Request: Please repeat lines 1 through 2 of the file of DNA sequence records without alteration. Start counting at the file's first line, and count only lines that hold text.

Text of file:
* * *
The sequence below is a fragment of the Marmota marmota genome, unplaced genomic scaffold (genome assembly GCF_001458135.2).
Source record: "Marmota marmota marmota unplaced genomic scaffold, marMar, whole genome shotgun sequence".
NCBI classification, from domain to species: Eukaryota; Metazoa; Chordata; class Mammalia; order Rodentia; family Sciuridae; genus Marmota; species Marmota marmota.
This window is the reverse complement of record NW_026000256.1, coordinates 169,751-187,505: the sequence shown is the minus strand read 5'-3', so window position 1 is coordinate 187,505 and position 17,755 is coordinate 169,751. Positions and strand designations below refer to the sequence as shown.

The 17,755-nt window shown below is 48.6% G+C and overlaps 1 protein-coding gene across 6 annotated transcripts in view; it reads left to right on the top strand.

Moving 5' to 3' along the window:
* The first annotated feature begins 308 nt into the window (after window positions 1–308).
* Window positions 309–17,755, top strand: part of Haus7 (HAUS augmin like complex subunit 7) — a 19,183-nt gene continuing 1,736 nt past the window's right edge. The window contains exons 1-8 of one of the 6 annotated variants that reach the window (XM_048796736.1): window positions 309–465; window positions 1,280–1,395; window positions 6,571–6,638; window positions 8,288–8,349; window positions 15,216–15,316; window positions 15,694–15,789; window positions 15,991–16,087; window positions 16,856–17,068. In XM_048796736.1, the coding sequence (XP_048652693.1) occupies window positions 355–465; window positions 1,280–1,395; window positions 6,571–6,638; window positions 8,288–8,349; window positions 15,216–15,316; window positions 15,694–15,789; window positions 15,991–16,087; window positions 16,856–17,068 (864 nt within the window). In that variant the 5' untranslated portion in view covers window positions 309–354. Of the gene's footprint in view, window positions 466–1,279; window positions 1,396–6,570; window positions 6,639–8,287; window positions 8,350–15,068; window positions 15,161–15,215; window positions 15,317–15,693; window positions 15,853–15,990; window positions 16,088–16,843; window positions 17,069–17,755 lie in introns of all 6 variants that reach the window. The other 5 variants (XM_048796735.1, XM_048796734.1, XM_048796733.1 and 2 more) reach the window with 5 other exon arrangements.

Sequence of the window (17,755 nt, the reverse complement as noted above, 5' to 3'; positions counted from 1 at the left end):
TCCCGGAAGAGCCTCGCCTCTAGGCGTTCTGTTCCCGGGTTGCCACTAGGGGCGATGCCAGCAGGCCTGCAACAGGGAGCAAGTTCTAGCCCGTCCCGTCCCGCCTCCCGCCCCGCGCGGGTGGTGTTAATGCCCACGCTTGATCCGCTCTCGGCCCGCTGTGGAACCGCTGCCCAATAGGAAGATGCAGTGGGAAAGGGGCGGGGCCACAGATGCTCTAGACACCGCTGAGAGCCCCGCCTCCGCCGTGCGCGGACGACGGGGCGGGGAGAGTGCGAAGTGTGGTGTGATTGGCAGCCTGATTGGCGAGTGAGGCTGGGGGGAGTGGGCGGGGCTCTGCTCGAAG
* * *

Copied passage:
The sequence below is a fragment of the Marmota marmota genome, unplaced genomic scaffold (genome assembly GCF_001458135.2).
Source record: "Marmota marmota marmota unplaced genomic scaffold, marMar, whole genome shotgun sequence".